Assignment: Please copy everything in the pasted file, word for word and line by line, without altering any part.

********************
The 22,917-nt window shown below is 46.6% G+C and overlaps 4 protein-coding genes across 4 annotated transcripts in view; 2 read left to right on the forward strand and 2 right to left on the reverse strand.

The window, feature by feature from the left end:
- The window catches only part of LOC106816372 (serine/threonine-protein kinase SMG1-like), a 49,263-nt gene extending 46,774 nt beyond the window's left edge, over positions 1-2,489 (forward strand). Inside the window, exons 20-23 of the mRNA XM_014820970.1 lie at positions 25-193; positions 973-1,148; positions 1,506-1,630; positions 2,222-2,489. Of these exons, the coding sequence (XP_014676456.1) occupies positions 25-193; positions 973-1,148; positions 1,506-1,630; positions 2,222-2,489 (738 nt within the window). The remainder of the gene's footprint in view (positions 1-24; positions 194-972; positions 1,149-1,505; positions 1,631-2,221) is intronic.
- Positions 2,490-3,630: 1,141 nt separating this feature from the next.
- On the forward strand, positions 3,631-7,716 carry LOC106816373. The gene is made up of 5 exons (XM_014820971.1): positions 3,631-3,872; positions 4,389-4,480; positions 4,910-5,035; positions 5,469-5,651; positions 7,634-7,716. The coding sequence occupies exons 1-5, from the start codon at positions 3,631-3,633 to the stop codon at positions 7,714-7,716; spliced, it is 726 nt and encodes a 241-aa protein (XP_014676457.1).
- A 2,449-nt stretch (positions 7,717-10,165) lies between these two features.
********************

The 22,917-nt window shown below is 46.6% G+C and overlaps 4 protein-coding genes across 4 annotated transcripts in view; 2 read left to right on the forward strand and 2 right to left on the reverse strand.

The window, feature by feature from the left end:
- The window catches only part of LOC106816372 (serine/threonine-protein kinase SMG1-like), a 49,263-nt gene extending 46,774 nt beyond the window's left edge, over positions 1-2,489 (forward strand). Inside the window, exons 20-23 of the mRNA XM_014820970.1 lie at positions 25-193; positions 973-1,148; positions 1,506-1,630; positions 2,222-2,489. Of these exons, the coding sequence (XP_014676456.1) occupies positions 25-193; positions 973-1,148; positions 1,506-1,630; positions 2,222-2,489 (738 nt within the window). The remainder of the gene's footprint in view (positions 1-24; positions 194-972; positions 1,149-1,505; positions 1,631-2,221) is intronic.
- Positions 2,490-3,630: 1,141 nt separating this feature from the next.
- On the forward strand, positions 3,631-7,716 carry LOC106816373. The gene is made up of 5 exons (XM_014820971.1): positions 3,631-3,872; positions 4,389-4,480; positions 4,910-5,035; positions 5,469-5,651; positions 7,634-7,716. The coding sequence occupies exons 1-5, from the start codon at positions 3,631-3,633 to the stop codon at positions 7,714-7,716; spliced, it is 726 nt and encodes a 241-aa protein (XP_014676457.1).
- A 2,449-nt stretch (positions 7,717-10,165) lies between these two features.